Religious Minorities

Chicago Officials Are Right To Encourage COVID Vaccinations – But Sponsoring An Official Prayer Day Isn’t The Way To Do It.

  Rob Boston

Government officials in Chicago want as many city residents as possible to get vaccinated against COVID-19. That’s good. They’re asking community leaders, including members of the clergy, to help spread the word. That’s also good.

Here’s what’s not so good: Over the weekend, the city’s Department of Public Health sponsored an official Day of Prayer as part of its pro-vaccine campaign.

City officials created a special section of Chicago’s website to promote the event and made a logo with an image of praying hands superimposed with the words “Chicago Day of Prayer and Thanksgiving.” Religious leaders were urged to register for the event, and the city maintained a list of participating houses of worship.

“No matter where you live, or how you worship – prayer is universal,” reads a section of the city’s website. “On November 6, Chicagoans across all denominations in all of Chicago’s 77 neighborhoods will pause for a shared moment of prayer for COVID-safe holidays. This moment will also offer a reminder that everyone needs to be fully vaccinated by November 11 to be able to celebrate Thanksgiving safely.”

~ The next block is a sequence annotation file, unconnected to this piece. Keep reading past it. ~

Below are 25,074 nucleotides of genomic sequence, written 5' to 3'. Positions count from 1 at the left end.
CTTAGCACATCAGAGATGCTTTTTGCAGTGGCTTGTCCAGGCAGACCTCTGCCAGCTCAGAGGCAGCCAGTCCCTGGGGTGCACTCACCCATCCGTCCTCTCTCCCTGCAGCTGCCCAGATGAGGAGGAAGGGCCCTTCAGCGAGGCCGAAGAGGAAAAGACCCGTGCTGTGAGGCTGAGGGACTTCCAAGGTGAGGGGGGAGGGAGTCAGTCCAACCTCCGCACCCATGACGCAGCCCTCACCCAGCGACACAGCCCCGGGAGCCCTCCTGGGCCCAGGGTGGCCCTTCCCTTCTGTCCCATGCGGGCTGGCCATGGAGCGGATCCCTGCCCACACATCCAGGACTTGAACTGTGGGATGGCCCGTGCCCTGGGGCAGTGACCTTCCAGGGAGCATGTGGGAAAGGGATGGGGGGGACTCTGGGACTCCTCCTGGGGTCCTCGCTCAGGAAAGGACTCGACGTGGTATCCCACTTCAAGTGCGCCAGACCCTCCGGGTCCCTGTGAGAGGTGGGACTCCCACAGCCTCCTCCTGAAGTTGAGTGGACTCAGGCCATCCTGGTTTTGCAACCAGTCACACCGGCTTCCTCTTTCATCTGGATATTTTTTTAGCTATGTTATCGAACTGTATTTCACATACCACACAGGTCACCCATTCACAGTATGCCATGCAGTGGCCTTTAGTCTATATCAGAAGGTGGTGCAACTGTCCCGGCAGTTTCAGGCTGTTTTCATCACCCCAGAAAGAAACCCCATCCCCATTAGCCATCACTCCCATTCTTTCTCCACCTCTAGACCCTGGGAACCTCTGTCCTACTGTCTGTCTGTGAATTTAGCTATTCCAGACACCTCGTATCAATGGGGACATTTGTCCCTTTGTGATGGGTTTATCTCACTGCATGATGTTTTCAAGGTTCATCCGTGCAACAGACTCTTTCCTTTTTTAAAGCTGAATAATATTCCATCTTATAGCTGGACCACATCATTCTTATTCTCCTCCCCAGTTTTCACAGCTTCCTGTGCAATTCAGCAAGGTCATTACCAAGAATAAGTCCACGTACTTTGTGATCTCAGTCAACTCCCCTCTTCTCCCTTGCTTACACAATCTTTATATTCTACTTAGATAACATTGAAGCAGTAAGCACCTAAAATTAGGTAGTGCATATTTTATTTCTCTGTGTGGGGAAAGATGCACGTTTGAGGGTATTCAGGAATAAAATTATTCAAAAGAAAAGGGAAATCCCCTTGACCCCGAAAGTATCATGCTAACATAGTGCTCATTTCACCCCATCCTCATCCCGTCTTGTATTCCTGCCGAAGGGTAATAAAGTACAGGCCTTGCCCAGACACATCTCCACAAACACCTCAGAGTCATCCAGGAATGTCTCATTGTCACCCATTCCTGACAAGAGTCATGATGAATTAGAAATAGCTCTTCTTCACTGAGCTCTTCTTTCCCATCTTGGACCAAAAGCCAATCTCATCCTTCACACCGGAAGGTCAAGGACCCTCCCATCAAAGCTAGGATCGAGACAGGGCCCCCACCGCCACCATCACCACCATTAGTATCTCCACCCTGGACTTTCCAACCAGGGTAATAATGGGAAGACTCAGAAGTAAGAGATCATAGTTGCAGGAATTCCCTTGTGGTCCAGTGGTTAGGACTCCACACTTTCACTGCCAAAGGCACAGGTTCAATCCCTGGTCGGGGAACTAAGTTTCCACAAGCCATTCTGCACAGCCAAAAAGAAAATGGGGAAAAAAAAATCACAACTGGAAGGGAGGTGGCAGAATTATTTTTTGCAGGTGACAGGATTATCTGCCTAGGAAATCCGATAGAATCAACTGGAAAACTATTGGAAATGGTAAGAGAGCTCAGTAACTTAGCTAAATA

While we at Americans United feel certain that the city’s goal here is a positive one, the approach officials took is problematic. Religious leaders, not government officials, should always be the ones to call people to pray and organize religious events.

City officials also need to recognize the fact that activities like prayer, worship and other devotional exercises are not “universal.” Growing numbers of Americans are stepping away from organized religion, and Chicago, like any other community in America, has its share of atheists, humanists and agnostics. The first duty of government is to represent all of its people; when government officials sponsor prayer events, they exclude many of their constituents.

Americans United’s Legal Department has written to city officials to remind them that government sponsorship of religion is inappropriate and unconstitutional. We’re urging the city not to repeat this mistake.

Encouraging people to stay safe and healthy during a raging pandemic is a noble and important goal. There are better ways for city officials to achieve it than sponsoring and promoting religious events.


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